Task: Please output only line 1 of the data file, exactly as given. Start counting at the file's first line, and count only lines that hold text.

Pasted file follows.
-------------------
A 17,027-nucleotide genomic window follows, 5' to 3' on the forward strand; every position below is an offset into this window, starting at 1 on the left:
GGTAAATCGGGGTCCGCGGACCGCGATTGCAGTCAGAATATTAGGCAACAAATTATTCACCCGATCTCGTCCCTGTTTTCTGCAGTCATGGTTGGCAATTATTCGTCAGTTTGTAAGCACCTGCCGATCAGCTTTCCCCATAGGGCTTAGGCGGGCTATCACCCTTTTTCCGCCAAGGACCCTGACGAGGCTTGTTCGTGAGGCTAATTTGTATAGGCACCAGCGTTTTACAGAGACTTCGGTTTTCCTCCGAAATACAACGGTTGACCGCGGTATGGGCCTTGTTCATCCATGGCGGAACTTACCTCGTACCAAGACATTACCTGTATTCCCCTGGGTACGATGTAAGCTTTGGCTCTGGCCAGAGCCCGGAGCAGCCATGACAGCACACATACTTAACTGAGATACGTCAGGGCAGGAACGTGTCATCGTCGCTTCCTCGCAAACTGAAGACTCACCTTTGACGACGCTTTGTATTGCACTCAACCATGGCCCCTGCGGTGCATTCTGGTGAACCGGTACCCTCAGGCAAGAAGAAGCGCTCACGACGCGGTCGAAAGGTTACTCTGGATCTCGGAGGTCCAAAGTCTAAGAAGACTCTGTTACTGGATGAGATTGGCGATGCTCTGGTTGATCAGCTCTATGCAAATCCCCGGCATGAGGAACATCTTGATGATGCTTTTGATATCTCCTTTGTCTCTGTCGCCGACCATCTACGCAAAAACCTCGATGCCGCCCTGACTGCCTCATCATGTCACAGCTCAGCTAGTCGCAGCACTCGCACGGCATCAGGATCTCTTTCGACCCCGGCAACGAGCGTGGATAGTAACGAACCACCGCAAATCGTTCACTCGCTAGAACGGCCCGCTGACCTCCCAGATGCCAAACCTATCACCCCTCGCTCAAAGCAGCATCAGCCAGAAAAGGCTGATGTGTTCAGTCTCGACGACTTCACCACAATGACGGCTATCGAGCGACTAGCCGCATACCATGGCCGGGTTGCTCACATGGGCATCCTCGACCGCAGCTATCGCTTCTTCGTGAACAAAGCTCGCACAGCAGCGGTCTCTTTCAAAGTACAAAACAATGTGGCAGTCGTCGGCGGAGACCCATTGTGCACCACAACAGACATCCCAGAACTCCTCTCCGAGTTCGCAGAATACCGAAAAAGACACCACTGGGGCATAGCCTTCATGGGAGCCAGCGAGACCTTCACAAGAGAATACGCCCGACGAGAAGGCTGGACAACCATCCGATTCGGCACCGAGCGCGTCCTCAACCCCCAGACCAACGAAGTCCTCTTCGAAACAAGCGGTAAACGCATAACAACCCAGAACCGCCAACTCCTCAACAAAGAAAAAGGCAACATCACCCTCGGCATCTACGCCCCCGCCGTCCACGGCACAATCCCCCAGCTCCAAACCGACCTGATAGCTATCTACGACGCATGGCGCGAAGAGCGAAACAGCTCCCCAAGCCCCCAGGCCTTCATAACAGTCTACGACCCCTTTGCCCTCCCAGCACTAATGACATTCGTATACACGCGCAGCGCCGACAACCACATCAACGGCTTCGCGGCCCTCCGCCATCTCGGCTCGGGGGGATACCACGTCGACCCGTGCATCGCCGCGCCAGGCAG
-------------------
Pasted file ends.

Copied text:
A 17,027-nucleotide genomic window follows, 5' to 3' on the forward strand; every position below is an offset into this window, starting at 1 on the left: